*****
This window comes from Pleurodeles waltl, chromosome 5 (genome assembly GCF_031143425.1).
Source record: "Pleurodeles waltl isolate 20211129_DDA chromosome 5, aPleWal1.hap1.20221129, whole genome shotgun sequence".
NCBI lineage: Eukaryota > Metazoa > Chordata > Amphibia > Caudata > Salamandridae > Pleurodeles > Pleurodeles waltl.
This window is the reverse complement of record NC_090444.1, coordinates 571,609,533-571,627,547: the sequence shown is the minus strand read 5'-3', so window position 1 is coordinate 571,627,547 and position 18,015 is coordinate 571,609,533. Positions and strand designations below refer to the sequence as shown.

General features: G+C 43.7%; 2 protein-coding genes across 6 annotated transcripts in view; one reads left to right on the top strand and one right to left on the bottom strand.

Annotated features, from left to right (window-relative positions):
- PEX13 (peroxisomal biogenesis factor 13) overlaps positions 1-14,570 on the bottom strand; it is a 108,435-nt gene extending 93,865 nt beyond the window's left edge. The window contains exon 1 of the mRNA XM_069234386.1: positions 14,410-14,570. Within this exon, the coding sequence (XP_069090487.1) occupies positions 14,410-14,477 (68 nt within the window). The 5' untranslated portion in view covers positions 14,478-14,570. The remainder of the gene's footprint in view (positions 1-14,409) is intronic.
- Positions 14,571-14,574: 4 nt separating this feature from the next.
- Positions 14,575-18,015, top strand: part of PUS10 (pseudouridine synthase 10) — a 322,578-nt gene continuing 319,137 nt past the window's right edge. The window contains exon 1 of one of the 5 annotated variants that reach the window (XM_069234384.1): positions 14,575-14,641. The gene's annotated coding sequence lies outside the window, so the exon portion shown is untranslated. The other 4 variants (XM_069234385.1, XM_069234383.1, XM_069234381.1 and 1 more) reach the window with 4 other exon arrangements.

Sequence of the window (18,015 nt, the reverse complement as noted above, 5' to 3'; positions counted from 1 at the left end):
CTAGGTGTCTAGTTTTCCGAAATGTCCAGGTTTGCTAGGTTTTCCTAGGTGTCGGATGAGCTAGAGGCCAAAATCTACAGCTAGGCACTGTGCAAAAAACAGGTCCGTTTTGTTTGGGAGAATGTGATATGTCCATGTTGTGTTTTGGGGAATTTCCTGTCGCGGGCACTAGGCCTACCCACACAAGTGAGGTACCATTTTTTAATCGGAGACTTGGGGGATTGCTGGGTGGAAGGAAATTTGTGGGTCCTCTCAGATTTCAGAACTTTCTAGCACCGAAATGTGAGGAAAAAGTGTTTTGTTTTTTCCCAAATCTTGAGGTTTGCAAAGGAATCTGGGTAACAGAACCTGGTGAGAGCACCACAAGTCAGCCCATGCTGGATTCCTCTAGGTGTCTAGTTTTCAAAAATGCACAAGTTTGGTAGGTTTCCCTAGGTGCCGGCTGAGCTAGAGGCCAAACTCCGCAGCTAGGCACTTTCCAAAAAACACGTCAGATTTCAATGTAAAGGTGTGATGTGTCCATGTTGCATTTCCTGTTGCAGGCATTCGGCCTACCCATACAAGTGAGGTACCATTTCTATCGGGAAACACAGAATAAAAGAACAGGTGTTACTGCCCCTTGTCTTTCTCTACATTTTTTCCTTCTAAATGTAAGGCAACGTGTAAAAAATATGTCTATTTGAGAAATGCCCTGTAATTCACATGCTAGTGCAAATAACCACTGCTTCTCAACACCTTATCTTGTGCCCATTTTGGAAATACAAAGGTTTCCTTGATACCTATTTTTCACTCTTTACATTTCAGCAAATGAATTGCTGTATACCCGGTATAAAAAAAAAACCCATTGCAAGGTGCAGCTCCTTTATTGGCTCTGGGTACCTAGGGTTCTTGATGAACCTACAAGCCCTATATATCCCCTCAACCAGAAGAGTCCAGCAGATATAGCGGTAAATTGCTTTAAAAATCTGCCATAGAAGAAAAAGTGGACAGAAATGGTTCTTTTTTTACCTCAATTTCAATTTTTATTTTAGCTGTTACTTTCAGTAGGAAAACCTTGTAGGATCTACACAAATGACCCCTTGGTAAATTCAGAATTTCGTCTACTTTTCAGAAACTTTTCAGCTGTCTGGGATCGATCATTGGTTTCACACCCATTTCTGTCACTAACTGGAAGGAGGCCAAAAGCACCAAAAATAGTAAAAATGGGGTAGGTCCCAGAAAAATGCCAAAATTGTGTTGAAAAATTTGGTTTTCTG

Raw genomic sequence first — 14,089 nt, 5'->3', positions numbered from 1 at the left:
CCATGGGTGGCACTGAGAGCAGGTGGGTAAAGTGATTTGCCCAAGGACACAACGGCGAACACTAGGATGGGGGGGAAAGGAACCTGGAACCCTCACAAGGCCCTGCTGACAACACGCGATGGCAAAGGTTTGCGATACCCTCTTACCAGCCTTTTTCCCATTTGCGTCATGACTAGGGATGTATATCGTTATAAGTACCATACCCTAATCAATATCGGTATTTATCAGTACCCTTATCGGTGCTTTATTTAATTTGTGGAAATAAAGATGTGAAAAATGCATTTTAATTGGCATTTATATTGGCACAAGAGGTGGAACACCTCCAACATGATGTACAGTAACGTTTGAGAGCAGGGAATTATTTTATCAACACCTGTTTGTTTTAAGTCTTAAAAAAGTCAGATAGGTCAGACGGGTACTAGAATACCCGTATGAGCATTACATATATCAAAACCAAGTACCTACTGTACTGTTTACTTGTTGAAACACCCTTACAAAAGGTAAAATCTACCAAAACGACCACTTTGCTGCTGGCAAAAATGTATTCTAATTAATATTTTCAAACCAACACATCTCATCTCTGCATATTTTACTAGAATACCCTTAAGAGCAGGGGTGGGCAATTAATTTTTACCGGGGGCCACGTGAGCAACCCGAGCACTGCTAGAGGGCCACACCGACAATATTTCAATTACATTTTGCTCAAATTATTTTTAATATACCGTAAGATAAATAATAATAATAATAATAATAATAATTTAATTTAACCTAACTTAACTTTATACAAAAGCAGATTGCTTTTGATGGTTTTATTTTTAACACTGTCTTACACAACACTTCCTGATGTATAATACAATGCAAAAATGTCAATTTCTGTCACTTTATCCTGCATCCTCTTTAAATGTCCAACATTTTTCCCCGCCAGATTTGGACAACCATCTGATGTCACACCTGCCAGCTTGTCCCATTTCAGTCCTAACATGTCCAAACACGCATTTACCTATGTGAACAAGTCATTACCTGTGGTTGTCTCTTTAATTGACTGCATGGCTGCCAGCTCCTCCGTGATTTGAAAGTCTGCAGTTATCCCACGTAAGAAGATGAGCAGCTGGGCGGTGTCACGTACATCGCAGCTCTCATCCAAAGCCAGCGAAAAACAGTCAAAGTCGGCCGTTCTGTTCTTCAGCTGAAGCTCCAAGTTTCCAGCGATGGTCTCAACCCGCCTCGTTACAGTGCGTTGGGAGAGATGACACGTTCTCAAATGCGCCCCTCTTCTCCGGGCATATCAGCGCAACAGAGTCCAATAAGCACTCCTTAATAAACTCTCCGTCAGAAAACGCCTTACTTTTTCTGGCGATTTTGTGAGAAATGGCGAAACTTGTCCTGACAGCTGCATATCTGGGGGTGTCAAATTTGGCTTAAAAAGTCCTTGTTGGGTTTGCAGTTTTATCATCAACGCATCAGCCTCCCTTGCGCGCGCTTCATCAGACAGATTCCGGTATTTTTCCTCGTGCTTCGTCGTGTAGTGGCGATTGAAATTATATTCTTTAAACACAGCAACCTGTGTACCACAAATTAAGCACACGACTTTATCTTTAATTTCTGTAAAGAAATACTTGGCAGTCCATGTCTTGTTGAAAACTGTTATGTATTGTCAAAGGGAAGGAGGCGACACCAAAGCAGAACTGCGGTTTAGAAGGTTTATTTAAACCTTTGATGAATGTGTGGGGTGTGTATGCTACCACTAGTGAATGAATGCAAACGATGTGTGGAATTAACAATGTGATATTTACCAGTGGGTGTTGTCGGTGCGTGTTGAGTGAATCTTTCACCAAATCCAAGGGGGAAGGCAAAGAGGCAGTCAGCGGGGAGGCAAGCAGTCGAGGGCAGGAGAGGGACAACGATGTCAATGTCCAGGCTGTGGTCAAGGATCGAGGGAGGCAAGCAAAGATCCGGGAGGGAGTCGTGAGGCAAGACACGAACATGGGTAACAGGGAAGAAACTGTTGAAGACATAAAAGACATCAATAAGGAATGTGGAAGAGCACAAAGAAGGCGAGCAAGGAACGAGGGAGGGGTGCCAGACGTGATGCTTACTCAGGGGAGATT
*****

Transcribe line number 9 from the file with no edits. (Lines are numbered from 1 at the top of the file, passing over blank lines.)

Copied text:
- Positions 14,575-18,015, top strand: part of PUS10 (pseudouridine synthase 10) — a 322,578-nt gene continuing 319,137 nt past the window's right edge. The window contains exon 1 of one of the 5 annotated variants that reach the window (XM_069234384.1): positions 14,575-14,641. The gene's annotated coding sequence lies outside the window, so the exon portion shown is untranslated. The other 4 variants (XM_069234385.1, XM_069234383.1, XM_069234381.1 and 1 more) reach the window with 4 other exon arrangements.